The idea that Christ will return someday “riding on a horse, galloping through town and lopping off heads, is a blatant misreading of what is going on here,” writes Jeremy Duncan about the book of Revelation. He argues that this final book of the New Testament must be read through the lens of Jesus as portrayed in the gospels. Contrary to the pop theology of the Left Behind series, Revelation is not a story of redemptive violence; it is a message of peace.
Revelation is written in an apocalyptic style, full of bizarre images and supernatural happenings that suggest it is a coded message. Many commentators read it as a blueprint for a cosmic cataclysm that will bring the end of the world, but Duncan says this is an incorrect interpretation. He says that Revelation is actually subversive storytelling; it is full of coded messages, but they tell a story of prophetic hope. It was written to bring encouragement during a time of insecurity and anxiety for the church.
“Revelation is not a map of history,” he writes, “It is, in fact, a profound statement about the goodness of God and the unfolding of time.” Duncan argues that Revelation is something like a painting that uses weird imagery to help us look at our world from a different perspective. While many of the images and metaphors seem bizarre and violent to us, they would have been better understood at the time when the book was written.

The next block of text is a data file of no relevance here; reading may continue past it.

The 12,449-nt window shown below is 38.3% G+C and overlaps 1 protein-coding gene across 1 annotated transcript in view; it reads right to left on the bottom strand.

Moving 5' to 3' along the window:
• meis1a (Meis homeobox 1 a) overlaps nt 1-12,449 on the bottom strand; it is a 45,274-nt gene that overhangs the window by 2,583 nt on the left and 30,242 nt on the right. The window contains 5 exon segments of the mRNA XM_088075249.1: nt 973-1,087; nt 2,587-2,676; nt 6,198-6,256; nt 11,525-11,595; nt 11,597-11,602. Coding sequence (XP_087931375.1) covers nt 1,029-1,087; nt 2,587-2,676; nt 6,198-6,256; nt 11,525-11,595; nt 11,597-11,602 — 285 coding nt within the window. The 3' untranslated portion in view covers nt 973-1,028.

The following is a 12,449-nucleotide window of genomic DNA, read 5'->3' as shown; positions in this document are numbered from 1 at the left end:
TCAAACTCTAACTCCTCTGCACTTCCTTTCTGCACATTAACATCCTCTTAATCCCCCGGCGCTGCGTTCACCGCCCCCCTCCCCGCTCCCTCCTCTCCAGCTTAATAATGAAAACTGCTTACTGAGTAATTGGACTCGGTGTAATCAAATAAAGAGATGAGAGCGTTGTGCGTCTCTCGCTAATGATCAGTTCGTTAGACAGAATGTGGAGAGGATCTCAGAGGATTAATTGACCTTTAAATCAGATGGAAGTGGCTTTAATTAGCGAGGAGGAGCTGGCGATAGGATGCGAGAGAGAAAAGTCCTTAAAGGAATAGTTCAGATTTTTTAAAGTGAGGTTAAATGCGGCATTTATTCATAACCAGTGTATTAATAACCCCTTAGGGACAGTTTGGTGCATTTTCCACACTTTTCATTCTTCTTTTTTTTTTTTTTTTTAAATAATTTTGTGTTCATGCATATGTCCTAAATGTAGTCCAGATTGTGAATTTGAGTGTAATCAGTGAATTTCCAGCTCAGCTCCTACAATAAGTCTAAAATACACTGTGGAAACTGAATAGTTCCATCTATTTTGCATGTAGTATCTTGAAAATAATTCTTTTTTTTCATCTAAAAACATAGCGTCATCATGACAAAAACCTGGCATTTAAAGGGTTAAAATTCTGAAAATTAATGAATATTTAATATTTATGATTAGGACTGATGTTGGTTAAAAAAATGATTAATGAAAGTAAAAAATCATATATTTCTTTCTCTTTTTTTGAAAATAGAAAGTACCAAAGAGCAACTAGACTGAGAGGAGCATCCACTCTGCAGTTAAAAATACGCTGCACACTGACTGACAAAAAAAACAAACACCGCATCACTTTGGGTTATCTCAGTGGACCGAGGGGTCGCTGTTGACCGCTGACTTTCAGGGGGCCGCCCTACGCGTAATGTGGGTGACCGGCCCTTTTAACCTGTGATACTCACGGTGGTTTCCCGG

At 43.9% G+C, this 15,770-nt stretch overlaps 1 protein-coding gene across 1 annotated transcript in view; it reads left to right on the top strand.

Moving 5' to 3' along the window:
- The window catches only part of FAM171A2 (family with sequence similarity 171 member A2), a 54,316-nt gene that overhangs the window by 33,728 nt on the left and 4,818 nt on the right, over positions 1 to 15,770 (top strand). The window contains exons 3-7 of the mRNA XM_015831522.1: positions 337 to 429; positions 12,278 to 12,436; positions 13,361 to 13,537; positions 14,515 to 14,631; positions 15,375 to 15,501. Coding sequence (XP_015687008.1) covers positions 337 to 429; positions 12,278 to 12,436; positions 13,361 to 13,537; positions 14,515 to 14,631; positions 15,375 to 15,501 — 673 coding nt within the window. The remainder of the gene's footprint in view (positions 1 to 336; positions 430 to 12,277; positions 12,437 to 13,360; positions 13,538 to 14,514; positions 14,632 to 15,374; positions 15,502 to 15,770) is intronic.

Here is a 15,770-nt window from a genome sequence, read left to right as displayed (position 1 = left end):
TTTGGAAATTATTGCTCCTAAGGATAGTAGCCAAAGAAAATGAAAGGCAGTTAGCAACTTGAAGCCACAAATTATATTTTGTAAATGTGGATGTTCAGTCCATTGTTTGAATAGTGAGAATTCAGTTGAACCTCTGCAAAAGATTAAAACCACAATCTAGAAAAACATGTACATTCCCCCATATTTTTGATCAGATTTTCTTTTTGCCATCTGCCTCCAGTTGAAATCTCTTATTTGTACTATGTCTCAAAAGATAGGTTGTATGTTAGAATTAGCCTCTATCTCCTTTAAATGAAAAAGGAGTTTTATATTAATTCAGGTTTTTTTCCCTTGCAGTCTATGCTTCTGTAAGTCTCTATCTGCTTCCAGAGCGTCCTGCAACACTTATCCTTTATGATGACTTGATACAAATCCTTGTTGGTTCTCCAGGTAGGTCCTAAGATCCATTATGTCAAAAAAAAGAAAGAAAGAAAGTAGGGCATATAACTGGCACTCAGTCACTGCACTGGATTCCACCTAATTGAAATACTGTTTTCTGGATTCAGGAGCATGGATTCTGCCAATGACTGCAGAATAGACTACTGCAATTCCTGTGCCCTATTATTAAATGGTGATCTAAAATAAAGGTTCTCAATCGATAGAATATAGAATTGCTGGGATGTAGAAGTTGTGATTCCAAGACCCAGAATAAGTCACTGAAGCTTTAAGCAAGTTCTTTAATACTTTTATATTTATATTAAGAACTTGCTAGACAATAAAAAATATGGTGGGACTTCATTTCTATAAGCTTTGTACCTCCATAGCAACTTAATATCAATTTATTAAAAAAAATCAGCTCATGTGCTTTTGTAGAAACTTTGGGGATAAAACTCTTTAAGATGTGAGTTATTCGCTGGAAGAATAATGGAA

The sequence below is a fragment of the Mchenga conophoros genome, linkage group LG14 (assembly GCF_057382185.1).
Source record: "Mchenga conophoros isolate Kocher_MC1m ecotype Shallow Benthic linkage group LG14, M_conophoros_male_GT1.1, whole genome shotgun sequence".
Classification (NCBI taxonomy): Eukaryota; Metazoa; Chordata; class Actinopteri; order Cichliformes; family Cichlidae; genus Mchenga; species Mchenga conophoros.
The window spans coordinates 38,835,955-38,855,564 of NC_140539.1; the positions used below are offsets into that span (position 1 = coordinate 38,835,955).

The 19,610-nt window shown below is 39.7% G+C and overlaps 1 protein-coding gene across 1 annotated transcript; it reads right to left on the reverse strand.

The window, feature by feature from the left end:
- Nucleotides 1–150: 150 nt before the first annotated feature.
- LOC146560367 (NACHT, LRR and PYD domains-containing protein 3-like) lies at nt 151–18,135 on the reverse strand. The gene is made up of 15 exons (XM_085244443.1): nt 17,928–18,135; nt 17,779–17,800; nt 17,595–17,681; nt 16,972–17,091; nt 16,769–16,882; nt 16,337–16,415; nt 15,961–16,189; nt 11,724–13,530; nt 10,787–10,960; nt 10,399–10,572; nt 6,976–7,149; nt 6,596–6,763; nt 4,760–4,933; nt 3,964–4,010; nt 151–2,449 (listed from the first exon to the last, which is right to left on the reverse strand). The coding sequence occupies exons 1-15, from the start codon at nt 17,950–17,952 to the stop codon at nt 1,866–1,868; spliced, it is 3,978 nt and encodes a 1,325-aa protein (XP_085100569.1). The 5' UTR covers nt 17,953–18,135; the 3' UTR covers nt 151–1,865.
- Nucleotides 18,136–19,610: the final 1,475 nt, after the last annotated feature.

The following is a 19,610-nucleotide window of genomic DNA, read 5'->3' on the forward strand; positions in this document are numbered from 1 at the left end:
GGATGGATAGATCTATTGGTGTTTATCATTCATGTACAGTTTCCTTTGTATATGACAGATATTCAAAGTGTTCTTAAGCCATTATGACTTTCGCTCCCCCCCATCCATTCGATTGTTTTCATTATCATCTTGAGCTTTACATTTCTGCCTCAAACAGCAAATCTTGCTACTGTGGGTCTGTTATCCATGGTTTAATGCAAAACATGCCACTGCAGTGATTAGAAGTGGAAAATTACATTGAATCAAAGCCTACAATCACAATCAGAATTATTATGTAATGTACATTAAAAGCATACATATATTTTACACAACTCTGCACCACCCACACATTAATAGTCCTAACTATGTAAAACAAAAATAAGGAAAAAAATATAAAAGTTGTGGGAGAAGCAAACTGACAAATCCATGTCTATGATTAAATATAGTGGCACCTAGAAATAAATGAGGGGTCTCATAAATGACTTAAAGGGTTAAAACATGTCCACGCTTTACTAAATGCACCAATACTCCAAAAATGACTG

This apocalyptic style is not linear and does not predict the future says Duncan. It borrows familiar images from the Old Testament prophets and then repeats and recycles the message that God’s love will triumph in the end. It is also about the renewal of the world, not its destruction.
Most of the pages of Upside-Down Apocalypse explain the meaning of the symbols and metaphors in Revelation, which have roots in Hebrew culture but are also borrowed from the Greeks and Romans. For example, the four horsemen are borrowed from Zechariah’s image of the four chariots pulled by horses of different colours. Duncan methodically explains each of the images and why the traditional interpretation is not correct.
“These riders are not meant to be seen as agents of the Lamb carrying out God’s plan,” writes Duncan. They represent the Roman Empire which is not as powerful as it appears. “In revealing God as the one who conquers through love alone, we finally begin to see how our borders, our violence, and our wealth have no ability to save us.”
An interesting fact that Duncan points out is that the words “rapture” and “antichrist” do not appear in the book of Revelation. While “antichrist” is used in I John, it does not appear in Revelation.
Duncan’s writing is uncomplicated and easy to follow. He gives simple explanations for the various images, but his explanations depend on historical context so that the various layers of meaning build a complexity that can become a bit overwhelming. But for someone who wants to understand how Revelation is grounded in the gospel of peace, this book is a good place to start.